• 4 out of 54 out of 54 out of 54 out of 54 out of 5 Erin Chamberlin | 10/6/2011

    " Holy bleakness, but beautifully told and so moving... "

  • 2 out of 52 out of 52 out of 52 out of 52 out of 5 Seth | 8/23/2011

    " Ferris neatly captured aspects of law firm and well-to-do suburban life (inasmuch as my minimal experiences and exposure offered a window therein) but the overall plot didn't do much for me. "

  • 3 out of 53 out of 53 out of 53 out of 53 out of 5 Stephanie | 5/22/2011

    " Tim can't help but walk. This seems like a preposterous thing, but Ferris does a good job of making me believe what his main character is going through. Having just read And Then We Came to the End, it seems that Ferris has a real knack for writing about inner monologues. "

  • 5 out of 55 out of 55 out of 55 out of 55 out of 5 Andrew | 5/20/2011

    " i think this may be my new favorite novel. poignant, moving, challenging. Ferris takes the imagination of the reader and makes the story real and important. fabulous. "

  • 3 out of 53 out of 53 out of 53 out of 53 out of 5 Melanie | 5/18/2011

    " Really 3.5 stars. I would have given it 4 except for the crass language. Very different book. "

  • 3 out of 53 out of 53 out of 53 out of 53 out of 5 Paul | 5/17/2011

    " Hmm...readability, vibrant characters, incessant walking, misery from page one through to the end. I could have saved my time and just re-read The Road. Well written, but I need to go watch an old Seinfeld episode now. "

  • 5 out of 55 out of 55 out of 55 out of 55 out of 5 Elinor | 5/15/2011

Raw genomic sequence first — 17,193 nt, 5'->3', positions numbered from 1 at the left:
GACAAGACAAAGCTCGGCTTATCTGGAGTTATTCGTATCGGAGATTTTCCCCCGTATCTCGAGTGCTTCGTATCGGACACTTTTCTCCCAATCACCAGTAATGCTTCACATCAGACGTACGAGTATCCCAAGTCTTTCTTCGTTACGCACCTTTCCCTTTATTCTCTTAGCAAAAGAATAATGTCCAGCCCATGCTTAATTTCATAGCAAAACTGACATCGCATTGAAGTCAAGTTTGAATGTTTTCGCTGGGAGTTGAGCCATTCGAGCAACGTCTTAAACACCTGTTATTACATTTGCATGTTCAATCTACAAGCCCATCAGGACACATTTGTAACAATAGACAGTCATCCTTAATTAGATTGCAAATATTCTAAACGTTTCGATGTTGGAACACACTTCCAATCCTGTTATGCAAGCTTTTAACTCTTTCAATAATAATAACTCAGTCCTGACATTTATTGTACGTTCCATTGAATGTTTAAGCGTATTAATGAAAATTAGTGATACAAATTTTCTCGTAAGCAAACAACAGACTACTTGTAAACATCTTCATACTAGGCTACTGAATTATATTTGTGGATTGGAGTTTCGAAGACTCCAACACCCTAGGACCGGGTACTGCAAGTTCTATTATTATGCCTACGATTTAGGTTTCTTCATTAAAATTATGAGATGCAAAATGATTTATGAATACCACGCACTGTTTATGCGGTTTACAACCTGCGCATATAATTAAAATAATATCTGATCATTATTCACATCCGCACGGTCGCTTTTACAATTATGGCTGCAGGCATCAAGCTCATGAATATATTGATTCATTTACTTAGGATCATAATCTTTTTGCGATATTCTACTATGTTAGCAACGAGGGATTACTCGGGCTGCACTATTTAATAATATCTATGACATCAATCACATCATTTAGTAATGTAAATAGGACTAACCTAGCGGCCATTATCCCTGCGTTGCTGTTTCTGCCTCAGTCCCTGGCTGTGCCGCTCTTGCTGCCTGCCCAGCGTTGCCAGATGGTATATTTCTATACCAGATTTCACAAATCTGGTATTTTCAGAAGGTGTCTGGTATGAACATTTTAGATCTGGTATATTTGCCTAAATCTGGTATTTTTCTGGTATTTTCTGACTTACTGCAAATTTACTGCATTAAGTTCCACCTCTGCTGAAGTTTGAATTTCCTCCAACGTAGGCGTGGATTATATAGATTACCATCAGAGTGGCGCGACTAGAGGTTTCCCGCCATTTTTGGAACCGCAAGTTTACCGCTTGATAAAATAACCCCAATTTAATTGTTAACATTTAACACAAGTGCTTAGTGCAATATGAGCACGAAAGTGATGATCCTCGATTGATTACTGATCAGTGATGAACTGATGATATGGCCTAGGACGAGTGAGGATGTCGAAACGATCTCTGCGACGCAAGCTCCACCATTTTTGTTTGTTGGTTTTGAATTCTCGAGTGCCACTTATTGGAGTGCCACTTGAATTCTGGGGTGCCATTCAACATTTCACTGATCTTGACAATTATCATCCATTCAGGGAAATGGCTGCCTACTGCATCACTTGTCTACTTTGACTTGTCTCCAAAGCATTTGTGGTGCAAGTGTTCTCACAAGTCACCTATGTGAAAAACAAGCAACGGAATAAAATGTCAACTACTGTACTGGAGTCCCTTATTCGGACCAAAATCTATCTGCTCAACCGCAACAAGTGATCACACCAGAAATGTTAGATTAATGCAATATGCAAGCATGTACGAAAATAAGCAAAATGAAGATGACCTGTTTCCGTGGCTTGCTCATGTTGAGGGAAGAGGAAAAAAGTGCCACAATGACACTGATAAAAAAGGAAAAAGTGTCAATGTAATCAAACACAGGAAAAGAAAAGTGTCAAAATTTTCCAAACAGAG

" Read it in one feverish sitting, tears streaming down my face.
    Beautiful, profound, almost unbearably sad.
    Practically word-perfect.
    One of the best books about love I have ever read. "

  • 3 out of 53 out of 53 out of 53 out of 53 out of 5 Caroline | 4/26/2011

    " This was messy. Empathy, character development, gorgeous prose - - but wow, what a sprawl of a plot. I'm ok with ambiguity, but this was thematically unintelligible in parts. And yes, I loved "And Then We Came To The End", so my expectations were very high. "

  • 2 out of 52 out of 52 out of 52 out of 52 out of 5 Jackson | 4/24/2011

    " Kind of repetitive. Interesting inner-struggle that got bogged down with the God rage. "

  • 5 out of 55 out of 55 out of 55 out of 55 out of 5 Jen | 4/20/2011

    " Loved this book, now dying to get my hands on his debut novel. Smart, beautiful writing, complex but totally believable characters and an utterly original story that sticks with you. "

  • 5 out of 55 out of 55 out of 55 out of 55 out of 5 Lisa | 4/17/2011

    " Heartbreaking and riveting, I could not put this book down. It will be one I suggest and/or loan out to many, and I feel like I gained something by reading it, especially at this time of my life. "

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About the Author
Author Joshua FerrisJoshua Ferris is the bestselling author of three novels, Then We Came to the End, The Unnamed and To Rise Again at a Decent Hour. He has been a finalist for the National Book Award, winner of the Barnes and Noble Discover Award and the PEN/Hemingway Award, short-listed for the Man Booker Prize, winner of the International Dylan Thomas Prize, and was named one of The New Yorker's "20 Under 40" writers in 2010. He lives in New York.